When the Rangers hired Head Coach David Quinn in 2018, management’s listed goals for at least the early part of his tenure were fairly abstract, namely that wins and losses were not going to be a notable part of evaluating the job he was doing.
Quinn’s job was to build a culture for a team that was building from relative scratch. Quinn’s expertise, as shown at Boston University, was in being a personable coach who could relate to talented players and strike the right balance between pushing players while maintaining strong relationships. More nuanced, he was tasked with changing the way the Rangers played and getting players integrated into the new systems and weeding out those who couldn’t fit his vision. That the Rangers missed the playoffs in Quinn’s first two seasons behind the bench was likely of no importance to General Manager Jeff Gorton, as Quinn’s job was to build team cohesiveness and develop players on an individual level.
Has Quinn succeeded in that ambition? Some of the younger players have turned into everything anyone could have hoped. Others have struggled mightily, while a few are still in-between. How much credit does Quinn get for the successes and how much blame for the failures? Even with the knowledge of day-to-day happenings during those two seasons, it would be difficult to know. Psychologists are quick to note that, with the relative limits on objective analysis in their field, their professions are as much an art as a science.
In the most general terms, I think most would agree the Rangers are well positioned compared to where they were when Quinn’s tenure began.
The Ragners are far from a finished product. This is still a flawed roster with young players who need to go through “the process.” But the Rangers are no longer the untalented group who were strangers to Quinn and his system. He has three incredibly gifted scoring lines, and defense, Tony DeAngelo and Adam Fox have borderline all-star talent at worst while Jacob Trouba and K’Andre Miller at least have the skillsets to be quality NHL defensemen. The team’s backup goaltender is better than some teams’ starters.
He’s had two seasons to establish order, to adapt the team to the style and tactics he wishes to play and to instill a leadership group he believes in. To give management his take on who should stay, who should go, and what the team need and to learn whatever he hoped to from former assistant Lindy Ruff about coaching in the NHL.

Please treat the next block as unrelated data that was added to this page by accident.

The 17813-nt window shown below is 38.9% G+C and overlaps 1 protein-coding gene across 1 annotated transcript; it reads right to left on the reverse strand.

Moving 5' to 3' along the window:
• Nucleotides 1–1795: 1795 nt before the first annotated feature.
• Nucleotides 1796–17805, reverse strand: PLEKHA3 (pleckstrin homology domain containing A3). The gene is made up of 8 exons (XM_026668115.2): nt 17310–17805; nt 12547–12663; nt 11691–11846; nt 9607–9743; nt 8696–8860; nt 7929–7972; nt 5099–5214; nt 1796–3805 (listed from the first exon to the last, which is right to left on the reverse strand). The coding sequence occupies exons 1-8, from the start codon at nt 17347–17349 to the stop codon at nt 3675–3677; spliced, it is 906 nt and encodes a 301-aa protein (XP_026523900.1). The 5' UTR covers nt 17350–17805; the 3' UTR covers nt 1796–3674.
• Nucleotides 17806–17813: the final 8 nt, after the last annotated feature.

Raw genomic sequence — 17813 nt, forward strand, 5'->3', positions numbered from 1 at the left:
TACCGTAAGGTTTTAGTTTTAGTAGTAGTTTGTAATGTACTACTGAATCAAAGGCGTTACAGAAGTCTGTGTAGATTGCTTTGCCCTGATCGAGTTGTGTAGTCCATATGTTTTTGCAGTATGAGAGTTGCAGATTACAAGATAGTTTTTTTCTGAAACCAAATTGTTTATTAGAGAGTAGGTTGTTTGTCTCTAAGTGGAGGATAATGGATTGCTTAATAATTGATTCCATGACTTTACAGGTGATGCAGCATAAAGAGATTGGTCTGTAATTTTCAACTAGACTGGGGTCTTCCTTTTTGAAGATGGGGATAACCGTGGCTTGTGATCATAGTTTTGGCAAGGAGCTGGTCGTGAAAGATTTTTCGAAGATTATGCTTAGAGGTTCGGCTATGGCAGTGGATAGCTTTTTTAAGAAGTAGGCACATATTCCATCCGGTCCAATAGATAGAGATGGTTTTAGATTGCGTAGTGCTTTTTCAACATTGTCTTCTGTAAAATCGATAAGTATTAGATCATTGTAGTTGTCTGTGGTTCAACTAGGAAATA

Now, the criteria for evaluating Quinn’s job performance begins to shift priorities towards the more tangible, immediate aspects of coaching a hockey team: Does he have what it takes to lead the players he’s tried to develop and team culture he’s attempted to build and apply it towards winning hockey games?
Does he have the tactical acumen to make the most of this roster and play a modern game? Can he play to the team’s strengths and mitigate its weaknesses? Can he successfully identify which players are deserving of more or less ice time? Can he game plan for specific opponents? Can he learn from a previous game and make the right adjustments for the next one? Can he out-think the other team’s head coach, countering their moves with superior ones, matching the right lines, and getting his players out at the optimal moments?
To Quinn’s credit, the team played some of its best hockey in the last couple months of the 2019-20 season before the reality check that was the play-in series against Carolina. It’s not that Carolina beat the Rangers, as was expected, but how Rod Brind’Amour’s team had so methodically dismantled a Rangers team that looked unprepared for the moment. The Rangers’ problem was not a lack of desire or alertness; it was about the Hurricanes having an intricate game plan and executing it perfectly.
There were some instances of poor game management in Tuesday’s loss to the Devils, but let’s be fair by first pointing out that the Rangers were the better team. Sometimes a goalie gets hot and there’s nothing Quinn or any coach could have done about that.
Still, his job is to optimize the team’s chances of winning, and it’s hard to argue he did so with his usage of personnel. Filip Chytil and Kaapo Kakko were outright dominant in this game, and through two periods the Rangers out-attempted the Devils 17-to-3 with the duo on the ice.
Yet they barely saw the ice, with only Julien Gauthier receiving less ice time than those two, and while Quinn did somewhat acknowledge their play by giving them more ice time in the third, it was too little too late at that moment.
Three games into the season, the Rangers have been the better team twice. The series loss to Carolina was eye-opening but Quinn deserves time to figure it out. This is not a call for Quinn to be on the hot seat. Rather, it’s an acknowledgment that this season calls for evaluating Quinn under the lens of tactician and game manager.
The wins and losses don’t mean too much this season, as the circumstances are unique and the Rangers aren’t quite there yet as an organization. Very soon, though, they will be. As a young roster with potential, it has to eventually turn into an actual product where results mater. At that point, success will not be evaluated by the abstract, but whether Quinn can put the team in positions to win over 60 minutes of hockey.
Culture building and player development are very important, but at some point a coach needs to show an ability to come up with a strategy to get past the opposition’s forecheck in a best-of-seven playoff series. Having had three offseasons and two regular seasons to build and develop the team’s style as he wishes, it’s time to see how well Quinn can concoct and execute a hockey game plan.